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  • Jerba has a considerable reputation for the manufacture of the woollen tissues interwoven with silk which are known as burnous stuffs; a market for the sale of sponges is held from November till March; and there is a considerable export trade in olives,.
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  • It was a very richly decorated object of coloured threads interwoven with gold, worn outside the luxurious mantle or robe; it was kept in place by a girdle, and by shoulder-pieces (?), to which were attached brooches of onyx (fastened to the robe) and golden rings from which hung the "breastplate" (or rather pouch) containing the sacred lots, Urim and Thummim.
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  • Its forests are not composed of one or a few dominating species, as in the cold temperate zone, but of countless genera and species closely interwoven together - a confused mass of giant trees, lianas and epiphytes struggling to reach the sunlight.
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  • The development of the reproductive organs is so closely interwoven with that of the urinary that some reference from this article to that on the Urinary System is necessary.
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  • Such aggregations of hyphae frequently become knotted up into dense masses of interwoven and closely packed hyphae, varying in size from that of a pin's head or a pea (Peziza, Coprinus) to that of a man's fist or head, and weighing io to 25 lb or more (Polyporus Mylittae, P. tumulosus, Lentinus Woermanni, P. Sapurema, &c.).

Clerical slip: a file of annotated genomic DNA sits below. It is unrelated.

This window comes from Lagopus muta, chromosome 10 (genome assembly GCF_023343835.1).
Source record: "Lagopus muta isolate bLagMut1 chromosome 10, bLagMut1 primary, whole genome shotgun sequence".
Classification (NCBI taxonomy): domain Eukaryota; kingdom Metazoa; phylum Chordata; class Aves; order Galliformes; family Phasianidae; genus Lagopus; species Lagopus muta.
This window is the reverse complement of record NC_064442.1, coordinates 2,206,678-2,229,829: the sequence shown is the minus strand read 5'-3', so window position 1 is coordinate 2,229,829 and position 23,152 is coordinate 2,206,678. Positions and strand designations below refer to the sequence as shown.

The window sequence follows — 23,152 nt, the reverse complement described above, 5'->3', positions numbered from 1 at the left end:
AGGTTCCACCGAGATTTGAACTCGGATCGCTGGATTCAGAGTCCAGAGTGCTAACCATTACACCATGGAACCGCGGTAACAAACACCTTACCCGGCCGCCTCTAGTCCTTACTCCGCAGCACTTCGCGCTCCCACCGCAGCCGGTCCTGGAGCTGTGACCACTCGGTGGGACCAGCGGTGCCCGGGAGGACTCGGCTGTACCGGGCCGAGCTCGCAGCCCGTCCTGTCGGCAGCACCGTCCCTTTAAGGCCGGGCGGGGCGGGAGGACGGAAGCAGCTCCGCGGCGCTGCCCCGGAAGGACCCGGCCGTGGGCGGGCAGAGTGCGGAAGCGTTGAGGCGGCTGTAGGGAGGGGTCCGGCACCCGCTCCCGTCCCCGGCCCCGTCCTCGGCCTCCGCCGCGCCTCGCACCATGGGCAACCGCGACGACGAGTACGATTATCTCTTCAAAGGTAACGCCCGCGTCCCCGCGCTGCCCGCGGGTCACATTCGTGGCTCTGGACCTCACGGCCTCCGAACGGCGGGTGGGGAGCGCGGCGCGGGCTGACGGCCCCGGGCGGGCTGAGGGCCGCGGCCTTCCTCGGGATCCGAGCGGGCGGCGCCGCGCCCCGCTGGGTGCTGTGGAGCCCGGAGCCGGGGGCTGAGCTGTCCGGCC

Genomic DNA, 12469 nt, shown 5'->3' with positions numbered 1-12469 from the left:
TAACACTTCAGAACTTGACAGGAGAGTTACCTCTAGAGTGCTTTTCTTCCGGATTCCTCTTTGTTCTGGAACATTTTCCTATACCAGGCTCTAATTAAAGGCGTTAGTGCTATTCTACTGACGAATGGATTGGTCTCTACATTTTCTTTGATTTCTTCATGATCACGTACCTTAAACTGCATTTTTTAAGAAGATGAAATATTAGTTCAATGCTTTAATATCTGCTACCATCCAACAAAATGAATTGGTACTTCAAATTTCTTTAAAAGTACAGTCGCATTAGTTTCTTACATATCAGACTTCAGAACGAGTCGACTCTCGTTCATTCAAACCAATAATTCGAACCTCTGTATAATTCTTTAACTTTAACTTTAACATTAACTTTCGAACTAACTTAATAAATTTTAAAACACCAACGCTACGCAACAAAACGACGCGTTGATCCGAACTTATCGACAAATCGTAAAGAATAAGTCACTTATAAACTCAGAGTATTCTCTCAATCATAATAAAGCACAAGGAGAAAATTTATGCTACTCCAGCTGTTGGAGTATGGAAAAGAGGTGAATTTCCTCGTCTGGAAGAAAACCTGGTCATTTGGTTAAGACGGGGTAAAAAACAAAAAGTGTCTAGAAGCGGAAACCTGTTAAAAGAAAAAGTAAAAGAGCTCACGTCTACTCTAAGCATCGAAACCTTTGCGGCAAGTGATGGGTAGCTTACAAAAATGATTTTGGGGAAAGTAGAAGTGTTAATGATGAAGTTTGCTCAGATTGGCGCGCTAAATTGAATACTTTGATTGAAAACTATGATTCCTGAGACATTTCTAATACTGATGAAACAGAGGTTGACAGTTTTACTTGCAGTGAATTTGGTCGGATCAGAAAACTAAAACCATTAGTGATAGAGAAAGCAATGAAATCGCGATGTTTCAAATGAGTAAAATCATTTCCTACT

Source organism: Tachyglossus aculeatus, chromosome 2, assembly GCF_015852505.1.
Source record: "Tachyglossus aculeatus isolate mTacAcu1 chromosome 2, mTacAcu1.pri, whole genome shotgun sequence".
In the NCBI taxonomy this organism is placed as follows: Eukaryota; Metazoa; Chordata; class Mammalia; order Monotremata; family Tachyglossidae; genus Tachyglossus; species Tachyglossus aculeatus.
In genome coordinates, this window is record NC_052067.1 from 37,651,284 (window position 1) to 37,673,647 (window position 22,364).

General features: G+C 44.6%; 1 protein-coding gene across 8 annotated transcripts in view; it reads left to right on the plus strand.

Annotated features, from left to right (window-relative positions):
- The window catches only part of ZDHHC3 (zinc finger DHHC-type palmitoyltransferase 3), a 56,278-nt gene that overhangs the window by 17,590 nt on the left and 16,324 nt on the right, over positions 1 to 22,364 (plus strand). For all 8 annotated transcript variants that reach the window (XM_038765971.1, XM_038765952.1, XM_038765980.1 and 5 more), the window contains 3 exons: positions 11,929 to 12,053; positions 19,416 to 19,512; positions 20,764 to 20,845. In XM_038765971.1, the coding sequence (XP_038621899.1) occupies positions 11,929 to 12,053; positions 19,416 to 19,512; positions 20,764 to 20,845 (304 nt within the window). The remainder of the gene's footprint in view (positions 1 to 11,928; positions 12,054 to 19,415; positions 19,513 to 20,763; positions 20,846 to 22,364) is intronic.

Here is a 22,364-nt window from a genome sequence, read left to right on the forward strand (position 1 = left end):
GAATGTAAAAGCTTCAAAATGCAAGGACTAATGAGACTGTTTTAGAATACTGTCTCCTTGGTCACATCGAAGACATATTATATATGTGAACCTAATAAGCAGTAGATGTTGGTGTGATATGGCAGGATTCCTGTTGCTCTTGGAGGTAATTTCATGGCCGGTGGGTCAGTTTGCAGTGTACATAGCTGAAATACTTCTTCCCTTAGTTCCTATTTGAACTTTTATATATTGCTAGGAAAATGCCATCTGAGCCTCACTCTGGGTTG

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  • The gleba is usually differentiated into a number of chambers which are lined directly by the hymenium (basidial layer), or else the chambers contain an interwoven mass of hyphae, the branches of which bear the basidia.
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  • Over them is a series of oval medallions with inscriptions, interwoven with flowers and leaves.
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  • These chapters present considerable difficulty to the literary critic; for while they clearly illustrate the application of the principle of " holiness," and in the main exhibit the characteristic phraseology of II, they also display many striking points of contact with P and the later strata of P, which have been closely interwoven into the original laws.
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  • Abstinence from flesh was also enjoined, and a good deal of astrological fancy was interwoven with the doctrinal and practical teaching.
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  • Its history is indissolubly interwoven with that of the Stokavci, which ultimately superseded it, and became the literary language of all the SerboCroats, as it had long been the language of the best national ballads and legends.
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  • This conception of the strife of God with the devil was further interwoven, before its introduction into the Antichrist myth, with another idea of different origin, namely, the myth derived from the Babylonian religion, of the battle of the supreme God (Marduk) with the dragon of chaos (Tiamat), originally a myth of the origin of things which, later perhaps, was changed into an eschatological one, again under Iranian influence?
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  • When she understood them her personal feeling became interwoven in the prayers with shades of its own.